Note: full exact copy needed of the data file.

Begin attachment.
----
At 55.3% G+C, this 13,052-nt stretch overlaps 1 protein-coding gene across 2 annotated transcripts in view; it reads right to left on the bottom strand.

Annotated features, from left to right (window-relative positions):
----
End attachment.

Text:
At 55.3% G+C, this 13,052-nt stretch overlaps 1 protein-coding gene across 2 annotated transcripts in view; it reads right to left on the bottom strand.

Annotated features, from left to right (window-relative positions):